Some of you are highly organized, disciplined, and keep all your belongings arranged in an ordered manner. You can easily remember the location of all these items and will be able to fetch them in a short time. But there are people who are highly unorganized and keeps all their belongings in a random manner and will have no clue on where to look for an item when they really need it. This results in a search operation on all storage spaces in the house when they want to fetch an item. There is no doubt that the items will be located in both of these cases. Both of these methods have its own pros and cons. We cannot say that one method has merit over the other.
Let us examine the above scenario more closely using the example of a library. To maintain books in a library you have two options. The first option is to catalog the books based on Topic, Author, Title etc and arrange them ordered on racks. This method is universally followed and it makes it easy to fetch specific books from the racks in a single look up. The look up operation saves time in searching. Data storage based on catalogs and and indexing is used in traditional database management systems. Suppose we have infinite computing resources to perform the search operation in a negligible time, then we need not keep the books arranged in order. Just keep the books on the racks as it arrives and when someone asks for a book, initiate a search operation on all the racks starting from beginning to end. The search will stop when the particular book is located and the time taken for this search varies depending on the location of the book on the rack. But in the case of catalog based book arrangement, the time taken for locating specific books will be identical irrespective of the location of the book on rack. But, it takes some time to index and keep the books arranged on the racks. When a book is returned by the borrower it has to be placed back in its allotted location. Misplacing of returned books may result in situations in which the book may get declared as missing. Or a full search on the complete rack is to be initiated before declaring the book as missing.
Here we have two parameters to take into consideration before we choose a method for arranging books in the library racks. The first parameter is the time taken to maintain the books on racks in an ordered manner. The second parameter is the time taken for a total search on the racks. In maintaining data warehouses, we maintain the data in an ordered fashion using traditional databases and it involves time and cost to structure the data and place them on the database tables. With the evolution of low cost implementation of distributed file systems like Hadoop Distributed File Systems (HDFS), it has become possible to implement parallel searches on data to speed up the fetch operation. In this case, the time taken for the fetch operation is minimum. In fact, the evolution of low cost highly reliable distributed file systems triggered the emergence of data lakes. In data lakes, we keep the data files in directories. Also we can keep files with the same name. Analytics operations like MapReduce and Machine Learning training are designed to work on the entire data set. This makes data lakes suitable for systems involving big data analytic and machine learning. Apache Spark is a proven distributed computing framework using data stored on HDFS. Data lakes hosted on HDFS get efficiently utilized in Spark applications used for big data analytics and machine learning.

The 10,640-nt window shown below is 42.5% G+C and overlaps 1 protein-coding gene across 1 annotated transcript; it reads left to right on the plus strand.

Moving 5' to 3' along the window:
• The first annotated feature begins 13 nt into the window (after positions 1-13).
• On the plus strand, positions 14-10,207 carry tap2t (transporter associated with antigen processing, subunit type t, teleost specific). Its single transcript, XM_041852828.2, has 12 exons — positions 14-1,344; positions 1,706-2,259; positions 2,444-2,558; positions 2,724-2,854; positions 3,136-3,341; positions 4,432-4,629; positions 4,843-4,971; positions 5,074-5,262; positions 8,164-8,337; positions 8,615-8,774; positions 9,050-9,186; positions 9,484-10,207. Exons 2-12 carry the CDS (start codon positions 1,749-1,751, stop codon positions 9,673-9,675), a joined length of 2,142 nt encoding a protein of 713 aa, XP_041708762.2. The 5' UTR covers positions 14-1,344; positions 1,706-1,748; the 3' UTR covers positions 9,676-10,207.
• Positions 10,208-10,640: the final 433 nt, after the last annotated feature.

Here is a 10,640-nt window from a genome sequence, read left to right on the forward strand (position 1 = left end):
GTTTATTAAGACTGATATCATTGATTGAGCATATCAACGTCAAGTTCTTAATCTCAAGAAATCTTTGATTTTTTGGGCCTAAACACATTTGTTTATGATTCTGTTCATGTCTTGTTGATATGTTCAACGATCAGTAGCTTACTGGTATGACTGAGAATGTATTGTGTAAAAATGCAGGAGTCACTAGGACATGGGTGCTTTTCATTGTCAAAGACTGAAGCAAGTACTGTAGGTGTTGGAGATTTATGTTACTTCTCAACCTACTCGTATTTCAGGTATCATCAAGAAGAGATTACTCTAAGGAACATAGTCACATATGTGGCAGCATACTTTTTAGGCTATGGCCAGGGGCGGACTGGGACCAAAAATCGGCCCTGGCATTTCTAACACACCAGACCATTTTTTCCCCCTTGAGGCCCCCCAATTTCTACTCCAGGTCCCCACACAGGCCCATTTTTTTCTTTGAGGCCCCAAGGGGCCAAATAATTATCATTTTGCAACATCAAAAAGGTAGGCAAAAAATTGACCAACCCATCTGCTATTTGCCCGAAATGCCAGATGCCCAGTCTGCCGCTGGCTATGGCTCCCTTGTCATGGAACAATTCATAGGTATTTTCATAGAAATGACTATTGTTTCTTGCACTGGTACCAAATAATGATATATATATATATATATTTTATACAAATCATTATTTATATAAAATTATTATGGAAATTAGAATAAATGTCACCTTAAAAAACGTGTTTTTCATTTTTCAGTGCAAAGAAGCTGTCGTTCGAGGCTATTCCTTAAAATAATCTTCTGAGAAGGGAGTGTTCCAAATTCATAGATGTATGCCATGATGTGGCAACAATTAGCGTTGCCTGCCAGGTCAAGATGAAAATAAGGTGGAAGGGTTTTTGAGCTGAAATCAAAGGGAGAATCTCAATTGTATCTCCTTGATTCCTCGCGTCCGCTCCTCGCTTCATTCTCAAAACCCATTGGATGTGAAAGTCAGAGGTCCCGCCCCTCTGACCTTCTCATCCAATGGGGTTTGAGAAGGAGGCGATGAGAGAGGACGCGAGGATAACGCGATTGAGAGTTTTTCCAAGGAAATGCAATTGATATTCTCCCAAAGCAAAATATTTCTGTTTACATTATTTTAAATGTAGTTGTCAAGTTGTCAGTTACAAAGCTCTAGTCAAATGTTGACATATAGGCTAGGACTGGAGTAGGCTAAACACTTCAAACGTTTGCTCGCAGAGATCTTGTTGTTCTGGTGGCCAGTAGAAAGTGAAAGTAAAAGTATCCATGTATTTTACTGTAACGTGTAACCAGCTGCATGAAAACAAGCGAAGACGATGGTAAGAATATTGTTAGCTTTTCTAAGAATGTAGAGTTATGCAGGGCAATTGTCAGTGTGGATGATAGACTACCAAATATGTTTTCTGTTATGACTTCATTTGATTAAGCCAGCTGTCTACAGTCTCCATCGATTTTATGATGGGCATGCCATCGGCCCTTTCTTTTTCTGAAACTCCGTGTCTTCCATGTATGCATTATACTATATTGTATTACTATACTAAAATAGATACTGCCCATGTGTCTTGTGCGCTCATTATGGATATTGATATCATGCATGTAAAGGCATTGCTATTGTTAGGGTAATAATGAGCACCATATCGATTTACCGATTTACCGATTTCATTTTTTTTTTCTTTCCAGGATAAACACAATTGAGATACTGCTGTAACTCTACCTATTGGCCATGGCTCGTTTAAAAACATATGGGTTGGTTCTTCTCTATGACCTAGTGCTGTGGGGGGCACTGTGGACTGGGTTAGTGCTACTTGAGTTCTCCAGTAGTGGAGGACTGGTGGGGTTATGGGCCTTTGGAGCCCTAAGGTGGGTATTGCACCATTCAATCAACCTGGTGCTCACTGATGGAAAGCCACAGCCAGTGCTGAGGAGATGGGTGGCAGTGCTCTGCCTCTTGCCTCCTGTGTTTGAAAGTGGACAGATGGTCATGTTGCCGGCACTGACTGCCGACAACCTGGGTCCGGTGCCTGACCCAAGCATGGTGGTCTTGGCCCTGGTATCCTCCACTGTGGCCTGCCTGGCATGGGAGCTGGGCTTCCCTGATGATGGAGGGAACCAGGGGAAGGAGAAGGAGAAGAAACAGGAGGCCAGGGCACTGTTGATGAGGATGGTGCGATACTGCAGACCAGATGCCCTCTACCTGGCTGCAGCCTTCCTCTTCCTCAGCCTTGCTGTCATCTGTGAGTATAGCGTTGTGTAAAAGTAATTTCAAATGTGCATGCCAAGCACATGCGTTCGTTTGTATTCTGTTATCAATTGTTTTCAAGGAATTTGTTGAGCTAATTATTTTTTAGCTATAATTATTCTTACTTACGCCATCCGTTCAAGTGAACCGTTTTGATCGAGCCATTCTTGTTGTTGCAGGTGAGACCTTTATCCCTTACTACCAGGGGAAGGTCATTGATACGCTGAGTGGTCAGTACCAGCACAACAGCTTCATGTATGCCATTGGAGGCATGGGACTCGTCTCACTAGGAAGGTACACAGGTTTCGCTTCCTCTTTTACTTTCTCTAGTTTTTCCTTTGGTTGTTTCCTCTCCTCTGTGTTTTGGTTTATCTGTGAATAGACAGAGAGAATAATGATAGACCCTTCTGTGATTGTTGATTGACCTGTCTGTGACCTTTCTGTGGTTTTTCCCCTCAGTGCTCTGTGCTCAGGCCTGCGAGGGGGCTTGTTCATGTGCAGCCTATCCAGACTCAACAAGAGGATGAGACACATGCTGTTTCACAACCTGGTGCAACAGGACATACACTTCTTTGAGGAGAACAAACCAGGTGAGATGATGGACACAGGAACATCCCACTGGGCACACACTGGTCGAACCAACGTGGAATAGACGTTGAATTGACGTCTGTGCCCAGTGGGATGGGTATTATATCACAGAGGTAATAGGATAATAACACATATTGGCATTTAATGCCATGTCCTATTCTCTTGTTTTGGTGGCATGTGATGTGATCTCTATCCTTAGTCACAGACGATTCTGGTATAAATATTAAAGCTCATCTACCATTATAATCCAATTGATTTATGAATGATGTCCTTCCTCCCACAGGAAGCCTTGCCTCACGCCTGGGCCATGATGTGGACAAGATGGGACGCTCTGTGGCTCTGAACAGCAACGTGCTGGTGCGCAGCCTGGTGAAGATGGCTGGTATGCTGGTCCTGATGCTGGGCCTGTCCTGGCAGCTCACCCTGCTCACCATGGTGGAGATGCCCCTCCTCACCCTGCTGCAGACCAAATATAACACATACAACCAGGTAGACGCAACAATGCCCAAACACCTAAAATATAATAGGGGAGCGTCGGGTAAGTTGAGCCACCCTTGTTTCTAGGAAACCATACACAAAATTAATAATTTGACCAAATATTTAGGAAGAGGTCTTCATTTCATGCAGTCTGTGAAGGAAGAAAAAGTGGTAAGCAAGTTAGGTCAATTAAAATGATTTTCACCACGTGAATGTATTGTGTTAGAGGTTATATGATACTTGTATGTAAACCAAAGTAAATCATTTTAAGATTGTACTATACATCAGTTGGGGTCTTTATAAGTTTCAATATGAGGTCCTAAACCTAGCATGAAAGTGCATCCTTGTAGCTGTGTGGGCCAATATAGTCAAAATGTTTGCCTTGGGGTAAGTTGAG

Data lake is a repository of data stored in its natural format, usually object blobs or files, and usually in a distributed file system that maintains raw copies of source system data for ensuring reliability. It is a scalable repository that allows you to store all your structured and unstructured data as and when it arrives. You can store your data as is, without having to first structure the data followed by indexing. You can run different types of analytics on data lakes from dashboards and visualizations to big data processing, real-time analytics, and machine learning to help better decisions.
Data lakes are an ideal workload to be deployed in the cloud, because the cloud provides performance, scalability, reliability, availability, a diverse set of analytic engines, and massive economies of scale. The top reasons customers perceived the cloud as an advantage for data lakes are better security, faster time to deployment, better availability, more frequent feature/functionality updates, more elasticity, more geographic coverage, and costs linked to actual utilization.
The crux of the story is that maintaining a data ware house is expensive but gives quick access to specific data records. And data lakes are low cost implementations which gives slow access to specific data records and is ideal for applications in which the entire data set is to be accessed in every cycle of processing. Hope this helps you to make a decision about your storage strategy based on your data usage scenario.
See you next time .........